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MOTOR LEARNING AND COACHING. STAGE 2 PHYSICAL EDUCATION. http://www.flickr.com/photos/rpscott123/3498068446/. Contents. KEY CONTENT Skill Defined Classification of Motor Skills Phases of Motor Skill Development Learning Curves Cues to Improve Performance

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MOTOR LEARNING AND COACHING

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Motor learning and coaching l.jpg

MOTOR LEARNING AND COACHING

STAGE 2 PHYSICAL EDUCATION

http://www.flickr.com/photos/rpscott123/3498068446/


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Contents

KEY CONTENT

Skill Defined

Classification of Motor Skills

Phases of Motor Skill Development

Learning Curves

Cues to Improve Performance

Phases of Information Processing

The Information Processing Model in Action

Feedback

Types of Feedback

Functions of Feedback

Characteristics of Effective Feedback

Factors Affecting Skill Acquisition

Individual Differences in Skill Acquisition

©PE STUDIES REVISION SEMINARS


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Skill Definition

Skill is the “learned ability to bring about predetermined results with a maximum of certainty, often with a minimum outlay of time or energy, or both” – Knapp

Skill Categories

There are 3 basic categories of skills;

1. Cognitive skills involving primarily the brain

eg reading, analysing a problem.

2. Perceptual skills involving how an individual

interprets stimuli eg two players receive the

same information from the environment but

interpret it differently. Correct interpretation of

stimuli improves performance.

3. Motor skills involving physical movement

eg catching, throwing, running.

Fine motor skill

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Gross motor skill

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Classification Of Motor Skills

  • Closed Skills

  • Take place in a stable, predictable environment where critical information does not change during the performance of the skill.

  • The skill is pre – learned, rehearsed movement pattern, that the performer tries to reproduce the same way every time eg diving, floor routine in gymnastics, shot putt.

  • The environment has little influence on the performer.

Golf is a closed sport as the environment is stable and does not change during the performance.

Decision making is done prior to performing the skill.

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Open skills require flexibility and adaptation in the execution of a skill under time pressure eg netball.

Closed skills require repetition of a successful movement pattern eg golf.

©PE STUDIES REVISION SEMINARS


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Classification Of Motor Skills

  • Serial skills

  • Made up of a number of discrete skills which are put together in a certain order eg changing gear on a manual car involves the production, in the correct sequential order, of several discrete skills – clutch, gear shift, accelerator.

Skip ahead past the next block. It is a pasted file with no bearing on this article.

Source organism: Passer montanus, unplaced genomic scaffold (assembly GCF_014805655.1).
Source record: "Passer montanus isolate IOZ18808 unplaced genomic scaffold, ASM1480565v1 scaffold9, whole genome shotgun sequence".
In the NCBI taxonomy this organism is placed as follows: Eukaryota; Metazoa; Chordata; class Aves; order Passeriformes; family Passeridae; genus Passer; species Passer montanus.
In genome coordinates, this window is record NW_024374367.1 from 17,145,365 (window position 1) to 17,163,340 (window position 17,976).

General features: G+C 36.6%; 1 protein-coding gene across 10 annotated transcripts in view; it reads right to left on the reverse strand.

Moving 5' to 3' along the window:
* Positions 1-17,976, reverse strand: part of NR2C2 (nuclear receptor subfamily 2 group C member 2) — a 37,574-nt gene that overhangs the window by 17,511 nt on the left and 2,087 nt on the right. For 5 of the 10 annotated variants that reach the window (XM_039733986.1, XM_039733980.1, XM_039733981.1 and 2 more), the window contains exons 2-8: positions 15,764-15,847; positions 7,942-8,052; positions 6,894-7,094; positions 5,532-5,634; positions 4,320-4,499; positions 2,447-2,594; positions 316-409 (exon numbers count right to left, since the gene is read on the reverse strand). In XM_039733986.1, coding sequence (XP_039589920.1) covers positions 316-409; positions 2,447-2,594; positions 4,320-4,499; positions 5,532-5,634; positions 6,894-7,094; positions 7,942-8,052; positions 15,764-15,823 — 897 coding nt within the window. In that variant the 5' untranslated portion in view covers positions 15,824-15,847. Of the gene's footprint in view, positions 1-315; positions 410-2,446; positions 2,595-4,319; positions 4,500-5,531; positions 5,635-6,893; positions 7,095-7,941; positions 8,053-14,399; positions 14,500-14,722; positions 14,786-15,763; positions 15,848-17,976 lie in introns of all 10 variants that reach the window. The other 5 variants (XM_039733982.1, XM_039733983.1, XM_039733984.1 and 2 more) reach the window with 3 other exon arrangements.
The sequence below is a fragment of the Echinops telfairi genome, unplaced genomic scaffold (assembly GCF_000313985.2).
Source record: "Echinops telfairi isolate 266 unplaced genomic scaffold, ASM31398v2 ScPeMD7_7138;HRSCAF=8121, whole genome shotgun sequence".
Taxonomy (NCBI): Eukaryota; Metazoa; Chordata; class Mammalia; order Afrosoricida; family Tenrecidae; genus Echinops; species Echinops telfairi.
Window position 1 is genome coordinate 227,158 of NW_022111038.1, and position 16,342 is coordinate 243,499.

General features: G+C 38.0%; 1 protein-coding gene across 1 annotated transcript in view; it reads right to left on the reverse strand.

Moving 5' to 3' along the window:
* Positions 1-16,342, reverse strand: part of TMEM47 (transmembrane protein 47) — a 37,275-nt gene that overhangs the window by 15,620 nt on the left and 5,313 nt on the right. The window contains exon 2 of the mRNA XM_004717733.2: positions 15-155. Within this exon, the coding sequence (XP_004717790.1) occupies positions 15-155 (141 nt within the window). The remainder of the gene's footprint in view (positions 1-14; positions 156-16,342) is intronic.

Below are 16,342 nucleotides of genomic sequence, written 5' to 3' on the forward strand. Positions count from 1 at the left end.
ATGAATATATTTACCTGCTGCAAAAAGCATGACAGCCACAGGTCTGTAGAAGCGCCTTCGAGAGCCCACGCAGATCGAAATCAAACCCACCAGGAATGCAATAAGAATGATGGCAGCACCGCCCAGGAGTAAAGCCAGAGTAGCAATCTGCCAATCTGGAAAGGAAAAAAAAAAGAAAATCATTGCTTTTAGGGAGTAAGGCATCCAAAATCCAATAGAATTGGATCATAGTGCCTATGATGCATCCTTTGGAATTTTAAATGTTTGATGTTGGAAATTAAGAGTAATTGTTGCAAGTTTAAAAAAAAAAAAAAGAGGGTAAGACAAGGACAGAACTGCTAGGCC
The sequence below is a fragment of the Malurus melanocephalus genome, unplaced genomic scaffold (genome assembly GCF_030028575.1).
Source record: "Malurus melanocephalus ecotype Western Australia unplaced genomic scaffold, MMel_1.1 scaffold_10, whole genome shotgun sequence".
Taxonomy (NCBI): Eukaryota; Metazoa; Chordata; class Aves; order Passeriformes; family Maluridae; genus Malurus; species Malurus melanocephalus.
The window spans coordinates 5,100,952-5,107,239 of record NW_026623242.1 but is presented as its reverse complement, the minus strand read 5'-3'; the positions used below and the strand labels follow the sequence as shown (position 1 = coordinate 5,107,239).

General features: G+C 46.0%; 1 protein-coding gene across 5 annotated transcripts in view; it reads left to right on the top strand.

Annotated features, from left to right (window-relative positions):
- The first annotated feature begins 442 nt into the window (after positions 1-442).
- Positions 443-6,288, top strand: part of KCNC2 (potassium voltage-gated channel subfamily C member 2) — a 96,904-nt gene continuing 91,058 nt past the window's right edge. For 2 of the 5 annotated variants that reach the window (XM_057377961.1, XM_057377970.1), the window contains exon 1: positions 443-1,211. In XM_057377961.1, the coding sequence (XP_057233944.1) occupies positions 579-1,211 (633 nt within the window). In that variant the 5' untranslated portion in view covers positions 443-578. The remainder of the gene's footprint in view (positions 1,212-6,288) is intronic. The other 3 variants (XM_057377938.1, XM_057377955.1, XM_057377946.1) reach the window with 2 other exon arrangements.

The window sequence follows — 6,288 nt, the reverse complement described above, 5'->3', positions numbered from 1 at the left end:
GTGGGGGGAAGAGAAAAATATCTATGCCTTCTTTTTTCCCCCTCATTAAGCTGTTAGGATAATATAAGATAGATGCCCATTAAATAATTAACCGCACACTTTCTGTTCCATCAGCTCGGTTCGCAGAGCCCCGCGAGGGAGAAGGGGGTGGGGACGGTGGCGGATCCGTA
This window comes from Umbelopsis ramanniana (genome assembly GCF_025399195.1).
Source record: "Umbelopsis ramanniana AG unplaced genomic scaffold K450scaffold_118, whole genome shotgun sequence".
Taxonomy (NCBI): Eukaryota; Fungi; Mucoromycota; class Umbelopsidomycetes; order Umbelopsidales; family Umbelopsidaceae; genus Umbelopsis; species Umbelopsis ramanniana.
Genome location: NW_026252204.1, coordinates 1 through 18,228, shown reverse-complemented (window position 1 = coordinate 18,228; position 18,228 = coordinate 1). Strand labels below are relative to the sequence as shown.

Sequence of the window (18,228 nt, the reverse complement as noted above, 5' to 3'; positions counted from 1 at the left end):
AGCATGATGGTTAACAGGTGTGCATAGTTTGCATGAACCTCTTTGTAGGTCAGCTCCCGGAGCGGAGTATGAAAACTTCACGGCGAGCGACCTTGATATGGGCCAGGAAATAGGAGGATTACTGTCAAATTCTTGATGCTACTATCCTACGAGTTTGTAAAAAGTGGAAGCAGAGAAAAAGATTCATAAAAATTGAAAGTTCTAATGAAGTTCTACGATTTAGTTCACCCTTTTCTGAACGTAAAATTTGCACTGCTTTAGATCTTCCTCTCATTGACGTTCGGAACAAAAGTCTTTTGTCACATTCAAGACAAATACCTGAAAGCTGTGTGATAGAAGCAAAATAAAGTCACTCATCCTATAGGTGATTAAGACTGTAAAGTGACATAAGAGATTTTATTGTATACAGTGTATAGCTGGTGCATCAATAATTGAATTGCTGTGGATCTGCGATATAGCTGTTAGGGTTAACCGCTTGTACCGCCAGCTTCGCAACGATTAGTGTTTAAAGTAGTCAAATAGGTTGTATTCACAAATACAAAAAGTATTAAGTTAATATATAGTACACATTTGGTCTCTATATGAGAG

• A sporting example of a serial skill is a floor routine in gymnastics where the performer joins together many discrete skills to make up the routine.

Serial Skill – Changing up gears

Clutch in

Back off accelerator

Change gear stick position

Clutch out

Accelerate

Must be done in order for successful outcome

  • Continuous skills

  • Do not have clear a clear beginning or ending and it is impossible to define exactly where the skill starts and where it stops . e.g. – cycling, jogging

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©PE STUDIES REVISION SEMINARS


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Classification Of Motor Skills

  • Simple skills are quickly learned, often by imitation of the demonstration compared with complex skills which require a longer learning and practice time.

  • Simple skill – passing a ball to a team mate at training.

  • Complex skill – passing a ball to a team mate in a game situation

  • Simple skill

  • No time pressure

  • One cue only

  • No opposition players

  • Speed not important

  • Accuracy important

  • Complex skill

  • Time pressure

  • Many cues

  • Many available responses

  • Speed important

  • Accuracy important

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[email protected]/2880610676/in/set-72157617446252886/

©PE STUDIES REVISION SEMINARS


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Classification Of Motor Skills

  • The Pacing Continuum

  • This continuum is based on how much control the performer has over the timing of when the skill will occur.

  • Internally - paced or self – paced skills occur when the performer determines when to start the skill eg a golf shot, diving off the board.

  • Externally paced skills occur when the performer produces a skill at a time determined by an external source eg a sprint start, a block in volleyball.

Externally paced skill

The timing of the execution of the block by the Brazilian player is determined by the movements and actions of the spiker

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Internally paced skill

The timing of the start of the shot is determined by the player

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LEARNING CURVES

Plateaus

Level of performance

Amount of practice